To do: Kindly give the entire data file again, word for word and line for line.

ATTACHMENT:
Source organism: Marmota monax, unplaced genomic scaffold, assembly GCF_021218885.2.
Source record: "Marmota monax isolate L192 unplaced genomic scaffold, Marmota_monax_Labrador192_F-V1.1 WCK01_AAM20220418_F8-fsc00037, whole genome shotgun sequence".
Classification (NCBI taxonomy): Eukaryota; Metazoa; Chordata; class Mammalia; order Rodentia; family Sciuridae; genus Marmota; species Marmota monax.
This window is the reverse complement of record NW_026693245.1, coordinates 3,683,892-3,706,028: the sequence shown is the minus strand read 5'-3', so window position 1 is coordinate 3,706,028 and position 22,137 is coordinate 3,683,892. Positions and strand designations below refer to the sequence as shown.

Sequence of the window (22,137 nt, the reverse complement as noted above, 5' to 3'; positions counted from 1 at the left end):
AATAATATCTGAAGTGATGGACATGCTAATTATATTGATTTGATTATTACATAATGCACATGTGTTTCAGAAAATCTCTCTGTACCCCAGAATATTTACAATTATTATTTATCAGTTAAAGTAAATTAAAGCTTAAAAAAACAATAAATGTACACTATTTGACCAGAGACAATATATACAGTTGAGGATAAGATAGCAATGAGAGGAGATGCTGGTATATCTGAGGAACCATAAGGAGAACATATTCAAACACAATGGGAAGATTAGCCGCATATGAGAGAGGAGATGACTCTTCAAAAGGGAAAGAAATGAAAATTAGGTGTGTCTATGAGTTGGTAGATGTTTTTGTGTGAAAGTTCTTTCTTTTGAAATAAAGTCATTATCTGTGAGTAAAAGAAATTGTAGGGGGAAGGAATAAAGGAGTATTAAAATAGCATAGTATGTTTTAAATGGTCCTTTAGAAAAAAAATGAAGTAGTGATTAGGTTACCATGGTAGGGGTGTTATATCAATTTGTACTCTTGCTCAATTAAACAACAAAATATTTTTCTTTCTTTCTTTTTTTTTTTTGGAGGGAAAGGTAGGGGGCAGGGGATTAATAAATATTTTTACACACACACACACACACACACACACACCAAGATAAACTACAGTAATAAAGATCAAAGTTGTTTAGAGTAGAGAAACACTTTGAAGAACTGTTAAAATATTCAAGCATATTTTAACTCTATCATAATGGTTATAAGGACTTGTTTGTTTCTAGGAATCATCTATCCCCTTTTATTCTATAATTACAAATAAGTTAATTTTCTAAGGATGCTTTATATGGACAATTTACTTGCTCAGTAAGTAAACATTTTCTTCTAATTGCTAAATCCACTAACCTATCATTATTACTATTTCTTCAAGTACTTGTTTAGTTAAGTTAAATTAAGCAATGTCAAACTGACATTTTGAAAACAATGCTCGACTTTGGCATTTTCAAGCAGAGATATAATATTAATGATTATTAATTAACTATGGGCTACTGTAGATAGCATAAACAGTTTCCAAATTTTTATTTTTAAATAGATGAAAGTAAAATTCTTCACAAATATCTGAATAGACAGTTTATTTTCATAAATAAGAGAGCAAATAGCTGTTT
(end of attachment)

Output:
Source organism: Marmota monax, unplaced genomic scaffold, assembly GCF_021218885.2.
Source record: "Marmota monax isolate L192 unplaced genomic scaffold, Marmota_monax_Labrador192_F-V1.1 WCK01_AAM20220418_F8-fsc00037, whole genome shotgun sequence".
Classification (NCBI taxonomy): Eukaryota; Metazoa; Chordata; class Mammalia; order Rodentia; family Sciuridae; genus Marmota; species Marmota monax.
This window is the reverse complement of record NW_026693245.1, coordinates 3,683,892-3,706,028: the sequence shown is the minus strand read 5'-3', so window position 1 is coordinate 3,706,028 and position 22,137 is coordinate 3,683,892. Positions and strand designations below refer to the sequence as shown.

Sequence of the window (22,137 nt, the reverse complement as noted above, 5' to 3'; positions counted from 1 at the left end):
AATAATATCTGAAGTGATGGACATGCTAATTATATTGATTTGATTATTACATAATGCACATGTGTTTCAGAAAATCTCTCTGTACCCCAGAATATTTACAATTATTATTTATCAGTTAAAGTAAATTAAAGCTTAAAAAAACAATAAATGTACACTATTTGACCAGAGACAATATATACAGTTGAGGATAAGATAGCAATGAGAGGAGATGCTGGTATATCTGAGGAACCATAAGGAGAACATATTCAAACACAATGGGAAGATTAGCCGCATATGAGAGAGGAGATGACTCTTCAAAAGGGAAAGAAATGAAAATTAGGTGTGTCTATGAGTTGGTAGATGTTTTTGTGTGAAAGTTCTTTCTTTTGAAATAAAGTCATTATCTGTGAGTAAAAGAAATTGTAGGGGGAAGGAATAAAGGAGTATTAAAATAGCATAGTATGTTTTAAATGGTCCTTTAGAAAAAAAATGAAGTAGTGATTAGGTTACCATGGTAGGGGTGTTATATCAATTTGTACTCTTGCTCAATTAAACAACAAAATATTTTTCTTTCTTTCTTTTTTTTTTTTGGAGGGAAAGGTAGGGGGCAGGGGATTAATAAATATTTTTACACACACACACACACACACACACACACCAAGATAAACTACAGTAATAAAGATCAAAGTTGTTTAGAGTAGAGAAACACTTTGAAGAACTGTTAAAATATTCAAGCATATTTTAACTCTATCATAATGGTTATAAGGACTTGTTTGTTTCTAGGAATCATCTATCCCCTTTTATTCTATAATTACAAATAAGTTAATTTTCTAAGGATGCTTTATATGGACAATTTACTTGCTCAGTAAGTAAACATTTTCTTCTAATTGCTAAATCCACTAACCTATCATTATTACTATTTCTTCAAGTACTTGTTTAGTTAAGTTAAATTAAGCAATGTCAAACTGACATTTTGAAAACAATGCTCGACTTTGGCATTTTCAAGCAGAGATATAATATTAATGATTATTAATTAACTATGGGCTACTGTAGATAGCATAAACAGTTTCCAAATTTTTATTTTTAAATAGATGAAAGTAAAATTCTTCACAAATATCTGAATAGACAGTTTATTTTCATAAATAAGAGAGCAAATAGCTGTTT